Wealthier and better-educated citizens are more likely than the poor and less-educated to have well-formulated and well-informed preferences, significantly more likely to turn out to vote, much more likely to have direct contact with public officials, and much more likely to contribute money and energy to political campaigns, Bartels writes. … [T] he political process has evolved in ways that may be detrimental to the interests of citizens of modest means. Political campaigns have become dramatically more expensive since the 1950s, increasing the reliance of elected officials on people who can afford to help finance their bids for re-election. Lobbying activities by corporations and business and professional organizations have accelerated greatly, outpacing the growth of public interest groups.
As for foreign policy, Jacobs and Page write, The results of cross-sectional and time series analyses suggest that U.S. foreign policy is most heavily and consistently influenced by business, followed by experts (who, however, may themselves be influenced by business). Labor appears to have significant but smaller impacts, and the general public practically no effect at all except on issues of very high salience in cross-sectional analysis.
Quest for Power
What Bartels and Jacobs/Page find is something that libertarians have theorized about for ages. When government has the power to determine the fate of economic affairs, getting hold of that power is paramount. Since the life and death of profit-seeking projects hang in the balance, people will spend huge sums of money to shape policy. Who is more likely to succeed in that form of competition, the rich or nonrich?
This is not to suggest that people who buy political influence act purely defensively and that the state is the only culprit. On the contrary, the growth of government in America came at the behest of business interests unwilling to trust their fortunes to free and unpredictable consumers.
In this connection, we may invoke the familiar Public Choice principle of dispersed costs and concentrated benefits, which tends to assure that well-organized, narrowly focused interest groups will prevail over unorganized masses such as consumers. This will be the case despite the facade of democracy in which every vote is said to count. The real action will be behind the scenes.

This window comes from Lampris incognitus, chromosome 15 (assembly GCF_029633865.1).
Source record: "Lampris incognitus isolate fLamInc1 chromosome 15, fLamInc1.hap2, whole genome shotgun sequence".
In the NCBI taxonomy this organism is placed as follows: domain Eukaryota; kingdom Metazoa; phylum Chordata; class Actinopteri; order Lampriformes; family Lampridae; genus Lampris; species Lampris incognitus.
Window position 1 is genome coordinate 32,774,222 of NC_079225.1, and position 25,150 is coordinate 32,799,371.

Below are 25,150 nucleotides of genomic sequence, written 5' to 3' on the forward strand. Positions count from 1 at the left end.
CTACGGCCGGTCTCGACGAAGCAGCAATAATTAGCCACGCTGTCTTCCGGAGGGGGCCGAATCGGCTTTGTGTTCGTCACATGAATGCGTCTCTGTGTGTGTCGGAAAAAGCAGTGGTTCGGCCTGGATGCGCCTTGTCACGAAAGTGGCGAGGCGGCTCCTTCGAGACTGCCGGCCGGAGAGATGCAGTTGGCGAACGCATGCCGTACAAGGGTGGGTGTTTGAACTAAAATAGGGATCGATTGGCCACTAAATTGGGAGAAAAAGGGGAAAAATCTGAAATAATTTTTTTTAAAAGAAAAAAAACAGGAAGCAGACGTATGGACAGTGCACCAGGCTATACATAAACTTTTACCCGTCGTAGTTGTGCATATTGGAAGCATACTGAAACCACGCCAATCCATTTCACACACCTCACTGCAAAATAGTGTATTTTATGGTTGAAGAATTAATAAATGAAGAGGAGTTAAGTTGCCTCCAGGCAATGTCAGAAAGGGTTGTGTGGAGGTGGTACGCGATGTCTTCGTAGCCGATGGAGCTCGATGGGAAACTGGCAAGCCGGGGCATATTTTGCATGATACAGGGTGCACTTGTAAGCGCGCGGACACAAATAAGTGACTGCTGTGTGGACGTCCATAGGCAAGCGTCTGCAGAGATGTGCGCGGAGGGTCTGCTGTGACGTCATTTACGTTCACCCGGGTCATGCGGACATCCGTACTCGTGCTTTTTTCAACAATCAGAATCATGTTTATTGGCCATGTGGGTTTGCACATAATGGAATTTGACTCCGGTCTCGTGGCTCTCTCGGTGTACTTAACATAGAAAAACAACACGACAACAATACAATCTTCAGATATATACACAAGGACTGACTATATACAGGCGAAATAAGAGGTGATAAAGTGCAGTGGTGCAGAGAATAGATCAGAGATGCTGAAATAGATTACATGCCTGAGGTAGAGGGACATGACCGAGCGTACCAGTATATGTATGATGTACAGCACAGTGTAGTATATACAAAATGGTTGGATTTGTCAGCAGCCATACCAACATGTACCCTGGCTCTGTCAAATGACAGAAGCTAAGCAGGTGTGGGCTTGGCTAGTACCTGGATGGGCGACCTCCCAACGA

The upshot is that in a corporatist state, economic inequality is an iterative problem: Wealth influences policy, which influences the distribution of wealth, which further influences policy. And so on ad infinitum.
What can we do about it? What we shouldn't do is attempt directly (that is, forcibly) to redistribute wealth. It wouldn't get at the interventionist roots of the problem and would fail to distinguish legitimate economic gains from illegitimate political gains. Thus it would fall short by justice and incentive standards.
Moreover, as a solution it is logically flawed: If the political system is dominated by wealth, how can we be confident in any political approach to economic inequality? It's not as though we have no experience in the matter; does anyone remember the Great Society? As Anthony de Jasay said in a related context, trusting government to solve the problem is like trying to jump over one's own shadow.
The key to ending politically induced inequality is to build a mass constituency for depoliticizing society. (This would include replacing the government's virtual monopoly of education with a free market in schools.) An appealing justification for radically reducing government power is that unjustified inequality would end and economic reward would be more closely aligned with service to consumers. To be sure, there would be income inequality (though not political inequality) in a true market economy. But it would most likely be less than we see today. How much less? We won't know until after the liberal intellectual revolution.